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FRIDAY, May 3 (HealthDay News) -- Many Medicaid-insured children with eczema have limited access to dermatologists, a new study finds.
In conducting the study, researchers posed as parents trying to schedule an appointment for their child with eczema. Unlike children with private insurance, Medicaid-insured children often had to provide a written referral or identification numbers before an appointment could be scheduled.
"The purpose of this study was to compare access to dermatologists for new pediatric patients with eczema insured by Medicaid versus private plans," study first author Dr. Sofia Chaudhry, an assistant professor of dermatology at Saint Louis University and a practicing dermatologist, said in a school news release.
The researchers said the lack of access to a dermatologist is particularly worrisome since eczema affects 20 percent of children in the United States. Complicating matters, health care reform will expand the number of children insured by Medicaid from about 32 million to roughly 50 million.
"This is a complex problem and a major health disparity in our country," lead study investigator Dr. Elaine Siegfried, a professor of pediatrics at Saint Louis University, said in the news release. "Thirty percent of all children seen in primary care offices have a skin problem. It's an everyday issue."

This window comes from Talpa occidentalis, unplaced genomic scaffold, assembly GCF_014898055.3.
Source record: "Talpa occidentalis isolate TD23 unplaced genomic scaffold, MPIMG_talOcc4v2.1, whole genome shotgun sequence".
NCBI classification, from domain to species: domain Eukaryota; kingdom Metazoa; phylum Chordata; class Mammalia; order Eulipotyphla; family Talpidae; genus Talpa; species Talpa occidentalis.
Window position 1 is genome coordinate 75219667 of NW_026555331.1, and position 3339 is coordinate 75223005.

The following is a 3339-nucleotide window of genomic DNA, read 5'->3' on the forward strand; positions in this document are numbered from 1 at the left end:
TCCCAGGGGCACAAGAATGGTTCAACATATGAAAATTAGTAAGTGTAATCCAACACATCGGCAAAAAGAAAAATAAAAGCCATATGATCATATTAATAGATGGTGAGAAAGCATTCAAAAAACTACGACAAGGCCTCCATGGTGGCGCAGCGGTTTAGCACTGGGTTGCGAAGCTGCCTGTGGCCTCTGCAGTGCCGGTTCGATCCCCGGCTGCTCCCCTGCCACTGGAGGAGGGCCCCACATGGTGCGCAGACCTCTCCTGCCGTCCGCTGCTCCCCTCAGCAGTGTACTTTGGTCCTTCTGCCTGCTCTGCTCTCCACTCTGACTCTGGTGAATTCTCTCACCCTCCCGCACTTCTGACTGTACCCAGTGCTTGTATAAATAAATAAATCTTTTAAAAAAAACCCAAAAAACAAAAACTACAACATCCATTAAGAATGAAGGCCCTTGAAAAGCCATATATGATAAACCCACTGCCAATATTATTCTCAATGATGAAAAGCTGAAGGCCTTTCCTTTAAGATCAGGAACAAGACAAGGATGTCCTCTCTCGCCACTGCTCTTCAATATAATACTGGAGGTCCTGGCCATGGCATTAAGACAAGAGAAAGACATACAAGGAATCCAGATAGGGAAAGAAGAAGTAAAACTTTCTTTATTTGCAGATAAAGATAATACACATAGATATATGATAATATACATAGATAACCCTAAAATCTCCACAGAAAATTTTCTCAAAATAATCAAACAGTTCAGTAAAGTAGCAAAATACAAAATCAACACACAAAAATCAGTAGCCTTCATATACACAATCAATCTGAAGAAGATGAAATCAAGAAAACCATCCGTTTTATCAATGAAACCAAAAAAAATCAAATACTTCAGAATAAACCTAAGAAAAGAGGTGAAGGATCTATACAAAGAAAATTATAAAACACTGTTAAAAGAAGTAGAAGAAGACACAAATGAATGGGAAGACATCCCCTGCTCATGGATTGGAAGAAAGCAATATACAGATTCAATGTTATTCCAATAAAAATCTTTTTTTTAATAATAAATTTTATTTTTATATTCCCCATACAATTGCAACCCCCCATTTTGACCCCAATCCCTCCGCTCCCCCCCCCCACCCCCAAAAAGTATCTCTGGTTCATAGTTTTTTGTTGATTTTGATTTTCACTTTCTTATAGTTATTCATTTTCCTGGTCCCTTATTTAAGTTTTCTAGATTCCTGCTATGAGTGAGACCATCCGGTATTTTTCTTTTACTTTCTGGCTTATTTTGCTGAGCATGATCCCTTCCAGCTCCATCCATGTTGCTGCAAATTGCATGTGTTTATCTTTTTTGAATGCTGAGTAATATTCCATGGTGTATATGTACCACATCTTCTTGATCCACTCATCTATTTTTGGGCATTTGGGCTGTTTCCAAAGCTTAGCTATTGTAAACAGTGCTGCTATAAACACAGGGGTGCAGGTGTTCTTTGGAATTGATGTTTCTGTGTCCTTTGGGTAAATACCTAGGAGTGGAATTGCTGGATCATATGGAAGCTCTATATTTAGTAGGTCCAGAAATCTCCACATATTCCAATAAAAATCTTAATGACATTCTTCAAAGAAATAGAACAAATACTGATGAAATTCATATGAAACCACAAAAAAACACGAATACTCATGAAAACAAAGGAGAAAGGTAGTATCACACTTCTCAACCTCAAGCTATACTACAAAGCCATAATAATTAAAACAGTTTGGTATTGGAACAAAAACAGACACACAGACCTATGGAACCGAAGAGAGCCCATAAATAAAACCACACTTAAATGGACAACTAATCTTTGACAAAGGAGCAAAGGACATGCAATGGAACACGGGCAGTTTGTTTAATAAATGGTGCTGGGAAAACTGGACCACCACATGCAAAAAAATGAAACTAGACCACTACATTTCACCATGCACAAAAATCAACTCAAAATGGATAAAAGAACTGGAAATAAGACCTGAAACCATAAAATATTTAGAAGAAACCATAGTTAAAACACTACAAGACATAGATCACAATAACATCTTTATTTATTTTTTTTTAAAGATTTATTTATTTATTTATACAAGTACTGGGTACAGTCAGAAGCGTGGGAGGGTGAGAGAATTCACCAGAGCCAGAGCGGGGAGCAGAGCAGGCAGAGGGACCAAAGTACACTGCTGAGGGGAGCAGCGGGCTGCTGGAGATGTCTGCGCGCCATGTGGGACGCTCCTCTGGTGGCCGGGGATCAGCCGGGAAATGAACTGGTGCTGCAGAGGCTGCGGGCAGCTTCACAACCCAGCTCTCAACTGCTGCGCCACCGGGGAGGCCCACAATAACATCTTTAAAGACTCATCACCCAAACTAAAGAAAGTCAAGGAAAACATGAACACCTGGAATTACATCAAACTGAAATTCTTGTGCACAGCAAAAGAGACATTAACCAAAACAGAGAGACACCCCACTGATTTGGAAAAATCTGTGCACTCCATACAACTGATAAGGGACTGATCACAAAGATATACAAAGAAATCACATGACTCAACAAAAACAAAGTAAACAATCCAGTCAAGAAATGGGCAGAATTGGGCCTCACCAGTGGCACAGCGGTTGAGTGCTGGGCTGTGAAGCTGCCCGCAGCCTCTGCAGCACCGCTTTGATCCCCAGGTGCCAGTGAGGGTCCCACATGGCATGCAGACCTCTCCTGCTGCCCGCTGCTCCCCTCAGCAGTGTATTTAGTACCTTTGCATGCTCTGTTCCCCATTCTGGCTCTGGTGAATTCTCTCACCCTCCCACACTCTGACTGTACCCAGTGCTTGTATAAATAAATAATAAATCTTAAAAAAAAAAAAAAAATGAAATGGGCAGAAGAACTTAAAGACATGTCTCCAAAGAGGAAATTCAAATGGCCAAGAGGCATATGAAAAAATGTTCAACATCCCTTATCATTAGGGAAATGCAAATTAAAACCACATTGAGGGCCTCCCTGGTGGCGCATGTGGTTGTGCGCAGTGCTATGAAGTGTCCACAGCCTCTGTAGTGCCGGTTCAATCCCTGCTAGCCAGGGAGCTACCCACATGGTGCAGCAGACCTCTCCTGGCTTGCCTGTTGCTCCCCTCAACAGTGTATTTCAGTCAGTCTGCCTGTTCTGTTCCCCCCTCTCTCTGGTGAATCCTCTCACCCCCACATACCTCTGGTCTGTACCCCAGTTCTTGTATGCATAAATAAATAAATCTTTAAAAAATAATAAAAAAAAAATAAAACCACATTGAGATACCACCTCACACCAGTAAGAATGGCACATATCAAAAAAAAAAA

The study revealed that only 19 percent of all dermatologists in 13 U.S. cities accept Medicaid. Of the nearly 500 specialists who were listed as Medicaid-participating providers by Medicaid insurance plans, 44 percent refused to schedule an appointment with a new Medicaid-insured child.
Chaudhry explained why the situation needs to change.
"Since [eczema] can be a chronic debilitating disease, it's important for these children to be able to see a dermatologist," she said. "Improved access to dermatologists is important for treating eczema in order to enhance the well-being of affected children and to minimize the expensive cost of emergency care."
The researchers suggested possible reasons dermatologists may be reluctant to see Medicaid-insured patients, including:
- Concerns about additional administrative paperwork
- Convoluted or delayed payments
- A high no-show rate of patients
- Extra time required to address patients with complex social issues
- Possible medical-legal liabilities associated with these patients
The study was published online and in the May print issue of the Journal of the American Academy of Dermatology.
-- Mary Elizabeth Dallas
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